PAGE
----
Biomaterial and associated topics organ printing, simple machine, polymer, biological engineering, molecule, Cornell University, tissue, organ (anatomy) and DNA saw conversation volume rise 3.4 times year-over-year and 2.9 times from March, driven mostly by men 35 and up.
Facebook IQ wrote, “Biomaterials are most commonly used in the medical field, and they’re intended to treat, repair or replace bones, organs or tissue. In April, scientists found a way to create a biomaterial that has a metabolism, meaning it can compose and decompose itself. In the future, these types of technologically advanced biomaterials could aid in regenerating organs and tissue. Interest in medical research seems to be growing, and biomaterials appear to be one of the next big frontiers in the field.”
Women 35 through 49 were the driving force behind a spike in discussion about cuajada and associated topics queso, leche, pan, quesillo, pupusa, empanada, ricotta, El Salvador and Chile. Conversation volume was up 4.9 times compared with April 2018 and 0.9 times month-over-month.
The social network’s research arm wrote, “A creamy type of cheese that’s popular in Spain and Central and South America, cuajada is made from milk and rennet. This cheese is commonly eaten for breakfast or as a dessert, paired with honey, walnuts, fruit or even caramel. It’s also incorporated into other dishes, like pupusas, which are corn tortillas stuffed with cuajada. While cuajada is not readily available in the U.S. just yet, demand for it seems to be growing as people share recipes on Facebook.”
Conversation volume around decade on Facebook was up 4.3 times year-over-year and 0.9 times month-over-month in April, with no particular gender or age group really standing out, save for men 50 through 64.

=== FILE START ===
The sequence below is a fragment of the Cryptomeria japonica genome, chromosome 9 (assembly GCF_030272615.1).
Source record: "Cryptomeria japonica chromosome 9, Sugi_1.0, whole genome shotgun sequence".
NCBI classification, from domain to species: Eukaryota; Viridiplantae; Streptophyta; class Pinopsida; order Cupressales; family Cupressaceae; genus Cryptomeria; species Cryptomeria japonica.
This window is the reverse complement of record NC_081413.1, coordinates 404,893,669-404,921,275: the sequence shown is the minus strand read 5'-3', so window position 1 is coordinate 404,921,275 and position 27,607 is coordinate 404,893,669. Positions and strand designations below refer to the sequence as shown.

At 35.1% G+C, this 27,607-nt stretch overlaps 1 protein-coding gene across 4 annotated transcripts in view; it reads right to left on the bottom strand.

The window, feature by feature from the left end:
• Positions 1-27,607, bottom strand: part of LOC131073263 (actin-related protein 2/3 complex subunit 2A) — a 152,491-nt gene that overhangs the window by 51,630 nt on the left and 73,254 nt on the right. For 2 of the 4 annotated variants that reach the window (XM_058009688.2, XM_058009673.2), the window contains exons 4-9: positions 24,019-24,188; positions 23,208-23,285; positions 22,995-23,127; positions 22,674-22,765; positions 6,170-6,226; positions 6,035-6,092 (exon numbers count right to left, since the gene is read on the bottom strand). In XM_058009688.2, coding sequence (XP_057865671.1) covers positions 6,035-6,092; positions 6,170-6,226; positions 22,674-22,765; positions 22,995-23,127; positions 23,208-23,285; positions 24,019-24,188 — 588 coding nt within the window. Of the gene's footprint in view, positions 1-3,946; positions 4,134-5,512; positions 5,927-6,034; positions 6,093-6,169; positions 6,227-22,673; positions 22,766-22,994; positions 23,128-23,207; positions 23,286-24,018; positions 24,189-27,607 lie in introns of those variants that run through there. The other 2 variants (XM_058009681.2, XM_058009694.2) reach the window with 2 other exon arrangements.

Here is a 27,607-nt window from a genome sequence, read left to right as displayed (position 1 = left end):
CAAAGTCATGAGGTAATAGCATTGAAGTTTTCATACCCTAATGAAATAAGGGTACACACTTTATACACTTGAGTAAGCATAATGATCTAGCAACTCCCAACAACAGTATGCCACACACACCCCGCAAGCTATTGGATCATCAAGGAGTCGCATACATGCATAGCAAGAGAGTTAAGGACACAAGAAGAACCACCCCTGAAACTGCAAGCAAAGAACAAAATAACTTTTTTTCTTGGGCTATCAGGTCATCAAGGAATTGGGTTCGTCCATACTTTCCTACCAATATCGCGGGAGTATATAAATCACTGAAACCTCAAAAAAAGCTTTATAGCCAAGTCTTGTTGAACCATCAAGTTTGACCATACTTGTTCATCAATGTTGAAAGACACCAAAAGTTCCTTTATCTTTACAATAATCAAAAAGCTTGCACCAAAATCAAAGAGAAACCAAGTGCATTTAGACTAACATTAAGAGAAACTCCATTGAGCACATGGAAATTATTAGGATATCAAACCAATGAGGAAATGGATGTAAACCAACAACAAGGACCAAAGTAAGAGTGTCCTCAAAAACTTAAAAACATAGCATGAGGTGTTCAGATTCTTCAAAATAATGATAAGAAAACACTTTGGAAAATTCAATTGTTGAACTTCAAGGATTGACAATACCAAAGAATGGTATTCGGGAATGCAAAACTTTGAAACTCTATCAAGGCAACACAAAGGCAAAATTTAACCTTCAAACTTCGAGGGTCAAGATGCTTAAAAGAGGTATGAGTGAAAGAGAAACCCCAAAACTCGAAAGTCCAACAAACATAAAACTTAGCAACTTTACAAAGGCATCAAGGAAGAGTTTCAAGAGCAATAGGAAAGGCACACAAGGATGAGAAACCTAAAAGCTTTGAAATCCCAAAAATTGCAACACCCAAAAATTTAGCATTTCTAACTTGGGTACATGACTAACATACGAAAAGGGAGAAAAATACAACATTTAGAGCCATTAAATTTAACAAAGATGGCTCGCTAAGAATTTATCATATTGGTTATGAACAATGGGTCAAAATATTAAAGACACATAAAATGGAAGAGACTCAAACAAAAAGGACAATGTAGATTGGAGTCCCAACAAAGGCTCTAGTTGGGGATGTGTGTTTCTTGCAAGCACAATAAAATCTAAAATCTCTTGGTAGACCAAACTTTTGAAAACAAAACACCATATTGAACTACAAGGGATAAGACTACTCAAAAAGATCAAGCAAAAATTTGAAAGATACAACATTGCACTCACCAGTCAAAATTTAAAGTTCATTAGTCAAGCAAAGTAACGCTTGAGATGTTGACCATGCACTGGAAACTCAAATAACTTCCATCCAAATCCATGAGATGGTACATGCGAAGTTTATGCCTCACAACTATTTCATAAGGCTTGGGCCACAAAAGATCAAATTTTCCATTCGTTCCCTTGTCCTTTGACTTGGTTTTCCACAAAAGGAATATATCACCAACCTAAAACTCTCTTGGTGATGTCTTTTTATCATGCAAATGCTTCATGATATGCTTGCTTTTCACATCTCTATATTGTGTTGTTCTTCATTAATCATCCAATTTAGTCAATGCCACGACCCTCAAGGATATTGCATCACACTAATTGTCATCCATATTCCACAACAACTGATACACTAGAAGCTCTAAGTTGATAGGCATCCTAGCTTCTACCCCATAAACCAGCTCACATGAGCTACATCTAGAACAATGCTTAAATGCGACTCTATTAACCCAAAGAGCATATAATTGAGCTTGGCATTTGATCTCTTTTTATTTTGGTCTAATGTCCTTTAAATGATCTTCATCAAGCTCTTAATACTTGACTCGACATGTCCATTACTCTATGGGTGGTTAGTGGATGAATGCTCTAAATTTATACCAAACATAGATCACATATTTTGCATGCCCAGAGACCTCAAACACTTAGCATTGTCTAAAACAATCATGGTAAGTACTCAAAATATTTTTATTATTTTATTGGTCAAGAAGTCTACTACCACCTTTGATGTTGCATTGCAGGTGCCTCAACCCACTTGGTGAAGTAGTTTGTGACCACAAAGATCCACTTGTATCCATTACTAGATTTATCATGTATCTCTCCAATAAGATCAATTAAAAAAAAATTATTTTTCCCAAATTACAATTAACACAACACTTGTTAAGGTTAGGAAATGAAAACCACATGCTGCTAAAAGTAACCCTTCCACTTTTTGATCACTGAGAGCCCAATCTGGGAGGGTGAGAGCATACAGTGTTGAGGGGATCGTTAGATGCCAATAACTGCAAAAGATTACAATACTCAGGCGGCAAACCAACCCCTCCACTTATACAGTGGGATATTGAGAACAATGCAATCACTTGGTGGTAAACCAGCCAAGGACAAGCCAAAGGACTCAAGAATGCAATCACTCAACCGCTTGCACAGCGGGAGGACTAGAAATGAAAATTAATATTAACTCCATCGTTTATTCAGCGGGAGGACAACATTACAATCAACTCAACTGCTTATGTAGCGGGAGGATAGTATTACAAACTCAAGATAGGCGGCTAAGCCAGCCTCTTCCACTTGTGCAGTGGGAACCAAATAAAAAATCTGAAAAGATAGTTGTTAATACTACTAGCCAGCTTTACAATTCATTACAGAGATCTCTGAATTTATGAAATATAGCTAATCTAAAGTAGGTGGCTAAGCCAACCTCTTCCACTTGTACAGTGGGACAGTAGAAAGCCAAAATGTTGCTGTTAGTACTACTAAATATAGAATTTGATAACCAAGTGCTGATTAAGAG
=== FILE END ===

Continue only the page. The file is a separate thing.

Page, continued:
Associated topics included millennium, moment (time), 1970s, 1980s, Ricardo Arjona, Reprise Records, Neil Young, century, year and life.
Facebook IQ wrote, “With hashtags like #throwbackthursday and #flashbackfriday, nostalgia has always been popular on social media. The latest trend is #10yearschallenge, in which people share images of themselves from a decade ago and comment on how they’ve changed since then. This nostalgia seems to be spreading, as people revisit fashion, music and other cultural trends from the past decade and rediscover fads they used to partake in—and may still have an affinity for.”
Facebookers also thought about getting fit without having to actually go to the gym, as men 25 through 49 powered conversation about exercise machine and associated topics elliptical trainer, Life Fitness, exercise equipment, treadmill, fitness, ProForm, NordicTrack, Gold’s Gym, aerobic exercise and Southern California.
Conversation volume was up 3.2 times compared with April 2018 and 0.7 times versus March.
The social network’s research arm wrote, “At-home exercise machines are by no means new, but they’ve become smarter in recent years. New equipment offers people the ability to take virtual workout classes without having to leave their homes. Fitness companies have even built online communities around their classes, so that people can continue to benefit from the social aspects of working out. Similar to a gym membership, subscribers can pay monthly subscription fees to access classes, and the at-home machines have everything needed to make the most of a workout. As people seek out more convenient and personalized experiences, smart exercise machines are making working out easier—and smarter—than ever.”
Getting the most out of their food was on the minds of Facebook users last month, as conversation volume about food energy and associated topics healthy eating, dietary supplement, human body weight, blood sugar level, diet, tat, calorie, sugar, food and eating was up two times year-over-year and 0.8 times month-over-month.
Men 18 through 24 and women 35 through 64 provided slight pushes.
Facebook IQ wrote, “People are increasingly reading the labels on their food, paying attention to the number of calories, or food energy, in everything they eat. New diets encourage people to reduce their caloric intake and instead maximize other types of nutrients, like fats and fiber. In an effort to stay fit, people seem to be adopting new health regimes—from working out more frequently to eating a more balanced diet that provides the right amount of food energy for their activities.”